People don’t care how much you know until they know how much you care.
- Amish proverb
My late father, John M. Allen, was so proud of his years in the Marine Corps. He served through the end of World War II as a Japanese translator. Though he went on to a career in publishing, he liked to say, “Once a Marine, always a Marine.”
That pride in military service has stayed with me. I have only been an observer of the military, not a participant, but that does not diminish the gratitude and pride I feel for our servicemen and women, past, present and future.
In fact, I am blown away by the all-encompassing devotion of our service members. I recently saw a piece about a 20-year-old gentleman who lost an arm and both legs fighting overseas. He was being honored by thousands of bikers at the annual Sturgis Motorcycle Rally in South Dakota. This young man got onstage to wild cheers. He pumped his arm and told the crowd that he does not regret for a second his military service or his injury. His body will never be the same, but his mind, heart and soul remain unwavering in his belief in our country and the path he chose in defending it. He has a great deal to share with the world about resilience and optimism.
Then there is Colonel Greg Gadson, the garrison commander at Fort Belvoir, Virginia. Col. Gadson was a Goliath of a man, played football for West Point and co-captained the team his senior year. He rose to become a colonel in the Army and served as a commander of the U.S. Army’s 2nd Battalion, 32nd Field Artillery Unit.
One day in Baghdad in 2007, he was heading back to base from a memorial service for two soldiers from his brigade, when an improvised explosive device (IED) detonated under the Humvee he was riding in. The blast was so powerful it threw him from the Humvee. Col. Gadson lost both of his legs.
Though there were very dark days during his recovery, he reached a point where he was able to say, “You cannot always understand God’s ways. Faith is accepting what we can’t know and that is the first step in moving forward.” Forward he has moved. He went on to earn a second master’s degree, acted in the movie Battleship and returned to active duty with the Army. Truly inspiring.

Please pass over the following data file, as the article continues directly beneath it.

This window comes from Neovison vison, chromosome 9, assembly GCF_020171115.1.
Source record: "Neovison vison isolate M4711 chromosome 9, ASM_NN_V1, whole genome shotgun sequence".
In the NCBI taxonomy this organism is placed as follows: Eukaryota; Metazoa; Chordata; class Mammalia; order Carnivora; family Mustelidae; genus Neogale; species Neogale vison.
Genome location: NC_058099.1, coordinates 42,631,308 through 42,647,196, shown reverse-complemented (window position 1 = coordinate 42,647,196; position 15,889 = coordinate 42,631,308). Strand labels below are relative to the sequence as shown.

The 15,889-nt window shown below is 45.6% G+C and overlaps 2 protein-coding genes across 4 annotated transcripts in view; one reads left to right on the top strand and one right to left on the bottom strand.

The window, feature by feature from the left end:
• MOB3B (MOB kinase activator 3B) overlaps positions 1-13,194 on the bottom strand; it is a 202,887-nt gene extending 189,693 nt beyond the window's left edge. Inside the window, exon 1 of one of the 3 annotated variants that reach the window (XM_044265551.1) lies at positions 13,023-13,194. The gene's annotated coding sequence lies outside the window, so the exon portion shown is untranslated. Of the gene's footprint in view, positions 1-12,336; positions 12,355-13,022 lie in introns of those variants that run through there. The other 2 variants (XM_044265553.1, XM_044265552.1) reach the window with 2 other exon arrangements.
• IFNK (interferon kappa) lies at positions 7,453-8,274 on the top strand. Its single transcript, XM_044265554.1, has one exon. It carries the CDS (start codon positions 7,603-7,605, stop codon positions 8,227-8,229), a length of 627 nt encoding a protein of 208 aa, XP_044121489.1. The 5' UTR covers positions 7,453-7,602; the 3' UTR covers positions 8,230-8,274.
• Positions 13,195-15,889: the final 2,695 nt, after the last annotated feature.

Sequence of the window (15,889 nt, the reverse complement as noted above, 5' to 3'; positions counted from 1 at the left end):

We can never underestimate the intensity of the emotions faced by soldiers—not only on the battlefield but also when they return home. On active duty, they can feel disconnected from family and friends (even with all the technology available) and emotionally overwhelmed by their experiences in battle. Once home, they often feel isolated from those around them, even those who love and support them, because they lack the shared experience of war. Add a physical or psychological injury to this disconnection from life at home and one can only begin to imagine the depths of pain experienced by our veterans.
Guideposts takes great pride in being able to offer help to soldiers and their families through our Military Outreach program, which provides more than a million inspirational publications to American service members at bases all over the world. Our greatest hope is that our publications will help meet our military men and women where they are in their journey, comfort them and inspire them just as powerfully as they inspire us through their devoted service to our country.
Katheryn (Katie) Allen Berlandi is the seventh of Guideposts cofounders Dr. Norman Vincent Peale and Ruth Stafford Peale’s eight grandchildren. She is a clinical social worker with a private practice focusing on children, adolescents and families, and a consultant for Guideposts and the Guideposts Foundation. Katie lives in a small town in Connecticut with her husband, two daughters and son.